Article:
A lucky fishermen has plucked an ancient fish once thought to have become extinct when it was no longer located within fossil records for about 80 million years ago. The subject in question is called a coelacanth and according to a representative from Zanzibar’s Institute of Marine Science, the fish was nabbed off the northern tip of the tropical island. This article will shed a little more light on the topic.
An excited fishermen asked for help in identifying the strange catch he brought out of the water and researchers quickly moved to see if he had indeed caught a coelacanth. Yes, it was the elusive fish, who has been sporadically popping up since a 1938 discovery of the first modern coelacanth situated about 30 kilometers southwest of East London, South Africa. The fish weighed 60 pounds and was 1.34 meters long. Since then, similar encounters have taken place, including a discovery in Indonesia in May of this same year, when a fishermen caught a 112-pound (1.31- meter) specimen that was able to survive close to 17 hours in a quarantined pool.
Additional coelacanth firsts that have taken place over the years include the first photos of coelacanths within their natural habitat (1988); the first coelacanth identified about Mozambique (1991); first recorded coelacanth on Madagascar (1995); a new species of the fish identified in Indonesia (1997); and a group of the fish located about Sodwana Bay in South Africa (2000).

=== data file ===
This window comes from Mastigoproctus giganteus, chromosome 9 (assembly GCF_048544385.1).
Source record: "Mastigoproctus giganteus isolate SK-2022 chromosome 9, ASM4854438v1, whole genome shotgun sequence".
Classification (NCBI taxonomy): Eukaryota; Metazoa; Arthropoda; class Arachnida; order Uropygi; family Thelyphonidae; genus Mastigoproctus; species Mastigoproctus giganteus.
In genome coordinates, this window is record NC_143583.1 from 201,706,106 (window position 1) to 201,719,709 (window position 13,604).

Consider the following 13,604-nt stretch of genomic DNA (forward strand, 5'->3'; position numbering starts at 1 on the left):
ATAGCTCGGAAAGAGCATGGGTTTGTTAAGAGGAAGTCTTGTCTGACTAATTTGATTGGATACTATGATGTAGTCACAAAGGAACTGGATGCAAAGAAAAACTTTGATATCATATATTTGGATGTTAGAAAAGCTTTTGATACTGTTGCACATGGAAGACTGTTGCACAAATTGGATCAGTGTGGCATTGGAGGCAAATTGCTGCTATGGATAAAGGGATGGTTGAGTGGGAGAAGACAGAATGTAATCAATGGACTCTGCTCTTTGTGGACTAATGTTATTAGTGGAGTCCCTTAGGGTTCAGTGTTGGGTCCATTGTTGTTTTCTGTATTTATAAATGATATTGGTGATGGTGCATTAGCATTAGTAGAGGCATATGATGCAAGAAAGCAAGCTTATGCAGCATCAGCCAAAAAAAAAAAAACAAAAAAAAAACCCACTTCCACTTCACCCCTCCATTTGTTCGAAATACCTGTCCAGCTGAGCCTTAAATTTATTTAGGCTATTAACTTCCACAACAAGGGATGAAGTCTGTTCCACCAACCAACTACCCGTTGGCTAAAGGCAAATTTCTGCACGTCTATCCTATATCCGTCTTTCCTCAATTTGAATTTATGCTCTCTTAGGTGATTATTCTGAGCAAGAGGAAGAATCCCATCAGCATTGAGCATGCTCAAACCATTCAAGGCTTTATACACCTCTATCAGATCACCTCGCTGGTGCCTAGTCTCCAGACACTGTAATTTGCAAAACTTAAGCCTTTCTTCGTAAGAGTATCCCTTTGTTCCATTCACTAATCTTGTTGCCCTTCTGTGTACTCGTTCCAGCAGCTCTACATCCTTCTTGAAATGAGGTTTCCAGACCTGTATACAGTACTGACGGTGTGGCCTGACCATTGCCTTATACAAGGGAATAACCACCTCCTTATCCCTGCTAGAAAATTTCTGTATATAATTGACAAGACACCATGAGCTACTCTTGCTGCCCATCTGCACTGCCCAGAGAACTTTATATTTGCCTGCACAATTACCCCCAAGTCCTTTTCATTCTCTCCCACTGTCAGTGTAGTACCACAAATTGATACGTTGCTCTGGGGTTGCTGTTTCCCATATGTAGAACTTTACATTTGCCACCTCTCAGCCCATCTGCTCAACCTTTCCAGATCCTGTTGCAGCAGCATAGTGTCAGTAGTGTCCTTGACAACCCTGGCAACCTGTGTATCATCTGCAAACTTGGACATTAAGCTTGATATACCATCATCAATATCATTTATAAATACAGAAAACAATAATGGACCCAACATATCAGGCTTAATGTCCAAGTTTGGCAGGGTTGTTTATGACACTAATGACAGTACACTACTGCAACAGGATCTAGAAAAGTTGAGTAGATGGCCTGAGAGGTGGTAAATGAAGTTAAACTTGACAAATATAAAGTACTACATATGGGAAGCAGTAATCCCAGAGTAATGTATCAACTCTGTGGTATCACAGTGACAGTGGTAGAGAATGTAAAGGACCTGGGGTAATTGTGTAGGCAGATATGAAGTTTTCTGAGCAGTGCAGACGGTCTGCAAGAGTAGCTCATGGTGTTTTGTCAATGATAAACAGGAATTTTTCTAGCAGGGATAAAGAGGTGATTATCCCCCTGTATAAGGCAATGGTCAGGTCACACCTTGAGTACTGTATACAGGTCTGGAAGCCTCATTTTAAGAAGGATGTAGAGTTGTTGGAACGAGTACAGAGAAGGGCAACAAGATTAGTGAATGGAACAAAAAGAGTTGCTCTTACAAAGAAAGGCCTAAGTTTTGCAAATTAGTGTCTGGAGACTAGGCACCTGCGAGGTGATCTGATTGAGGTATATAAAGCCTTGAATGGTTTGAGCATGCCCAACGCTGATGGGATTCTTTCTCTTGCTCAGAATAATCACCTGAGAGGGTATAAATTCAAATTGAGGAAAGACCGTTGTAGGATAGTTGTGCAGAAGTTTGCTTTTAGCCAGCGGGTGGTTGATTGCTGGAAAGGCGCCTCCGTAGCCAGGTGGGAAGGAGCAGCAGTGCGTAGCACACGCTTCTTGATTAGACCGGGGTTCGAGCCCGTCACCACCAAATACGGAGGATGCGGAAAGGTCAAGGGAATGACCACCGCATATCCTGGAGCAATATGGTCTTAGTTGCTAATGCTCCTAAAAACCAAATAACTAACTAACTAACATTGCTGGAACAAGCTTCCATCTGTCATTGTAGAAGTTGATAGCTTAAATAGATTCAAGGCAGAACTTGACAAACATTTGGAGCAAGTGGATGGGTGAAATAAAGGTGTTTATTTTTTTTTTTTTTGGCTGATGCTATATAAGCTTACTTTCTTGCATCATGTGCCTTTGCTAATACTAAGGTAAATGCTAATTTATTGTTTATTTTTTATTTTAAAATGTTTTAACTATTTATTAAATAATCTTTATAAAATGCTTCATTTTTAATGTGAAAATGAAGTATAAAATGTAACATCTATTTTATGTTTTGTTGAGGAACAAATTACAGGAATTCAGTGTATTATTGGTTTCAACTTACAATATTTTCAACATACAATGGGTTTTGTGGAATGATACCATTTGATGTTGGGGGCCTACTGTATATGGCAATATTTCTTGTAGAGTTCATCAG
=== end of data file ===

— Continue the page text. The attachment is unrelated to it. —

What is a Coelacanth?
A coelacanth is the common terminology set aside for the order of fish that possesses characteristics, including the oldest living lineage of jawed fish (known up until now). With connections to lungfishes and tetrapods, the fish were believed to no longer exist since the end of the Cretaceous Period. All of this changed when a specimen of the fish was discovered off of the east coast of South Africa in 1938. In the Chalumna River, the lazarus species was located. Since these first encounters, the fish has started to make appearances in an assortment of international locations, such as Madagascar, Kenya, and Tanzania.
The coelacanth has a history within the geological record for more than 360 million years. Nowadays, as it is still a great find, there have been about 30 cases of coelacanth catches about Tanzania. It is believed the fish dwell within the shallow waters in this region in order to take advantage of a better food supply. Coelacanths are especially fun to examine because they are the only living creatures that possess a fully functional intercranial joint, which separates the ear and brain from the eye and organs associated with the nasal passages.
Some of the habits associated with the coelacanth include the habit of opportunistic feeding, where they typically hunt squid, cuttlefish, small sharks, and other fish that dwell within the deep reef. The fish are also known to call volcanic slopes their home as well. The swimming habits of the fish include swimming with their head down, backwards, as well as with their bellies upward. Significant environmental conditions for the coelacanth include very dim light and a water temperature between 14 and 22 degrees (Celsius).